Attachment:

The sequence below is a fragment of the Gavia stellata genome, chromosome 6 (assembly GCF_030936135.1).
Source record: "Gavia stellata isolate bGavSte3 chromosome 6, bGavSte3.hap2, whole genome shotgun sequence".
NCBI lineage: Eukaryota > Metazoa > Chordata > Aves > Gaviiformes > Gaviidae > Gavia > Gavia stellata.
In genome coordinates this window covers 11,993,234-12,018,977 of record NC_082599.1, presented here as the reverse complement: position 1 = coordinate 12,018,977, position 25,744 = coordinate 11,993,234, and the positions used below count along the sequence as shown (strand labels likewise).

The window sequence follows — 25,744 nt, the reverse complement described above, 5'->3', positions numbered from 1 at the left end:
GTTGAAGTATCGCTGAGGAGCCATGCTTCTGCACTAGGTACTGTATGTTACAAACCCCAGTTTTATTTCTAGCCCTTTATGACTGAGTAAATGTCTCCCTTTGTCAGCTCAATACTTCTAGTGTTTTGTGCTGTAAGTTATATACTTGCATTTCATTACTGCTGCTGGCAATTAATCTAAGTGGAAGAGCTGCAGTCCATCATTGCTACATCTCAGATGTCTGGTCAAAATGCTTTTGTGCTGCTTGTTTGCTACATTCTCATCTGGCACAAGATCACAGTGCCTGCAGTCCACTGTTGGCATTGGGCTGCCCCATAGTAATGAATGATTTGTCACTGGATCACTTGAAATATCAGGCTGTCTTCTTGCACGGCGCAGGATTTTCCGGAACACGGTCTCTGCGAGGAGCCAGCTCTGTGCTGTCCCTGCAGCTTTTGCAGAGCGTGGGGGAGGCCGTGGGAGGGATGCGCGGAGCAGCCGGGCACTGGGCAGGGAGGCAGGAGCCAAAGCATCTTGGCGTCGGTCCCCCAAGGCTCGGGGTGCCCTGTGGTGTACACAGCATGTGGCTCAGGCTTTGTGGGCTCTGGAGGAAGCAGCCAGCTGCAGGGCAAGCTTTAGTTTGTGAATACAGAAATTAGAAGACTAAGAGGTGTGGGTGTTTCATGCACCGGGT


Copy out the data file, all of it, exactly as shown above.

The sequence below is a fragment of the Gavia stellata genome, chromosome 6 (assembly GCF_030936135.1).
Source record: "Gavia stellata isolate bGavSte3 chromosome 6, bGavSte3.hap2, whole genome shotgun sequence".
NCBI lineage: Eukaryota > Metazoa > Chordata > Aves > Gaviiformes > Gaviidae > Gavia > Gavia stellata.
In genome coordinates this window covers 11,993,234-12,018,977 of record NC_082599.1, presented here as the reverse complement: position 1 = coordinate 12,018,977, position 25,744 = coordinate 11,993,234, and the positions used below count along the sequence as shown (strand labels likewise).

The window sequence follows — 25,744 nt, the reverse complement described above, 5'->3', positions numbered from 1 at the left end:
GTTGAAGTATCGCTGAGGAGCCATGCTTCTGCACTAGGTACTGTATGTTACAAACCCCAGTTTTATTTCTAGCCCTTTATGACTGAGTAAATGTCTCCCTTTGTCAGCTCAATACTTCTAGTGTTTTGTGCTGTAAGTTATATACTTGCATTTCATTACTGCTGCTGGCAATTAATCTAAGTGGAAGAGCTGCAGTCCATCATTGCTACATCTCAGATGTCTGGTCAAAATGCTTTTGTGCTGCTTGTTTGCTACATTCTCATCTGGCACAAGATCACAGTGCCTGCAGTCCACTGTTGGCATTGGGCTGCCCCATAGTAATGAATGATTTGTCACTGGATCACTTGAAATATCAGGCTGTCTTCTTGCACGGCGCAGGATTTTCCGGAACACGGTCTCTGCGAGGAGCCAGCTCTGTGCTGTCCCTGCAGCTTTTGCAGAGCGTGGGGGAGGCCGTGGGAGGGATGCGCGGAGCAGCCGGGCACTGGGCAGGGAGGCAGGAGCCAAAGCATCTTGGCGTCGGTCCCCCAAGGCTCGGGGTGCCCTGTGGTGTACACAGCATGTGGCTCAGGCTTTGTGGGCTCTGGAGGAAGCAGCCAGCTGCAGGGCAAGCTTTAGTTTGTGAATACAGAAATTAGAAGACTAAGAGGTGTGGGTGTTTCATGCACCGGGT